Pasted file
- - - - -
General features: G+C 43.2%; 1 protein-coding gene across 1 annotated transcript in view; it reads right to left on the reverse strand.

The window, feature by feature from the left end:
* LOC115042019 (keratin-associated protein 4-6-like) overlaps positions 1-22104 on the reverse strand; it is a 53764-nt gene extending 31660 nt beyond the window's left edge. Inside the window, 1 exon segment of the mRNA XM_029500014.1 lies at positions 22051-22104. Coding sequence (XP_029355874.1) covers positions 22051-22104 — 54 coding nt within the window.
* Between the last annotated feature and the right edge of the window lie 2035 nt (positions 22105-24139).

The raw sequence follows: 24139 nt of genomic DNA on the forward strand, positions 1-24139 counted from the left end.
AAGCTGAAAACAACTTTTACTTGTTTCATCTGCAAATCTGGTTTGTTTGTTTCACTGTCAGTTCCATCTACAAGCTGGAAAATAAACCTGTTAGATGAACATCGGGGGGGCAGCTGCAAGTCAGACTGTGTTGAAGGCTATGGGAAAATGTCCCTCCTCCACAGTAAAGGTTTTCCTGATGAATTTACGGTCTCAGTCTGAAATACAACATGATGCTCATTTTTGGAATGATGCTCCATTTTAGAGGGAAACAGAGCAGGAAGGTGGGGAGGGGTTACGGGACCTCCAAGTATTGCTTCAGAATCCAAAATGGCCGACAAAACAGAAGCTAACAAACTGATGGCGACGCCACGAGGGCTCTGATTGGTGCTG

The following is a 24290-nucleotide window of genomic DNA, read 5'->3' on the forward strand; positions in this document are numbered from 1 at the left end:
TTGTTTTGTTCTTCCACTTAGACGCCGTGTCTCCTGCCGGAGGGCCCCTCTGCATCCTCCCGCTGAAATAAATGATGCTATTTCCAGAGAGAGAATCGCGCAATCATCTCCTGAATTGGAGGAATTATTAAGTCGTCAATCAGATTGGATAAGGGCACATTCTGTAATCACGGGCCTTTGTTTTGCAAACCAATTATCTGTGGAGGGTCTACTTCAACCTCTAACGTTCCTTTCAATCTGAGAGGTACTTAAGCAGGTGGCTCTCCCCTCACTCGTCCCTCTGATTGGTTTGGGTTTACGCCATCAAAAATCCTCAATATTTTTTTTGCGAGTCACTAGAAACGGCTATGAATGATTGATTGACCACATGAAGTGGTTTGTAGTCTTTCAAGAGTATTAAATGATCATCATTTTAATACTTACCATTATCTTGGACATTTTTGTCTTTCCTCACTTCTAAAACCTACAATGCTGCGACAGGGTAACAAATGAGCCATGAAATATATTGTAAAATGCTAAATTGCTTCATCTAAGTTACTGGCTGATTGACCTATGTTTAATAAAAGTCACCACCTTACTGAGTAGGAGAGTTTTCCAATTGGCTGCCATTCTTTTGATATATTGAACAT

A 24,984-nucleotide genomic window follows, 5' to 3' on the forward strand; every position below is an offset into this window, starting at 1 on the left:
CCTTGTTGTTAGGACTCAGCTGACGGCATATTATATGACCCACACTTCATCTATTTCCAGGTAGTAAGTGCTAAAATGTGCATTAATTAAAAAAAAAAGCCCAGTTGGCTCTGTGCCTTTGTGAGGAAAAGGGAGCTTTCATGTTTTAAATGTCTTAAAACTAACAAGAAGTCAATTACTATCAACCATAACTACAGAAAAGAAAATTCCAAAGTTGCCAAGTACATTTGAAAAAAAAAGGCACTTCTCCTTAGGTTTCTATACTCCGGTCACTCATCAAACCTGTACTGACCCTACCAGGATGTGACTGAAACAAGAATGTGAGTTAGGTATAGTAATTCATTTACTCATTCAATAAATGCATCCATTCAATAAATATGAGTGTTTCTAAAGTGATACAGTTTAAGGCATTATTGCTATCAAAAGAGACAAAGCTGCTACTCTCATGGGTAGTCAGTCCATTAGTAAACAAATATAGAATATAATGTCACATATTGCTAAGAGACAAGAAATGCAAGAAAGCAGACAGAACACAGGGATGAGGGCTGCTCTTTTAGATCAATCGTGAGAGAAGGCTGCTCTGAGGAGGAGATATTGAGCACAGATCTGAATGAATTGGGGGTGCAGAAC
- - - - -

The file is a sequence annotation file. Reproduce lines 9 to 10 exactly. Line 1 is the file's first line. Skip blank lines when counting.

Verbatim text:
A 24,984-nucleotide genomic window follows, 5' to 3' on the forward strand; every position below is an offset into this window, starting at 1 on the left:
CCTTGTTGTTAGGACTCAGCTGACGGCATATTATATGACCCACACTTCATCTATTTCCAGGTAGTAAGTGCTAAAATGTGCATTAATTAAAAAAAAAAGCCCAGTTGGCTCTGTGCCTTTGTGAGGAAAAGGGAGCTTTCATGTTTTAAATGTCTTAAAACTAACAAGAAGTCAATTACTATCAACCATAACTACAGAAAAGAAAATTCCAAAGTTGCCAAGTACATTTGAAAAAAAAAGGCACTTCTCCTTAGGTTTCTATACTCCGGTCACTCATCAAACCTGTACTGACCCTACCAGGATGTGACTGAAACAAGAATGTGAGTTAGGTATAGTAATTCATTTACTCATTCAATAAATGCATCCATTCAATAAATATGAGTGTTTCTAAAGTGATACAGTTTAAGGCATTATTGCTATCAAAAGAGACAAAGCTGCTACTCTCATGGGTAGTCAGTCCATTAGTAAACAAATATAGAATATAATGTCACATATTGCTAAGAGACAAGAAATGCAAGAAAGCAGACAGAACACAGGGATGAGGGCTGCTCTTTTAGATCAATCGTGAGAGAAGGCTGCTCTGAGGAGGAGATATTGAGCACAGATCTGAATGAATTGGGGGTGCAGAAC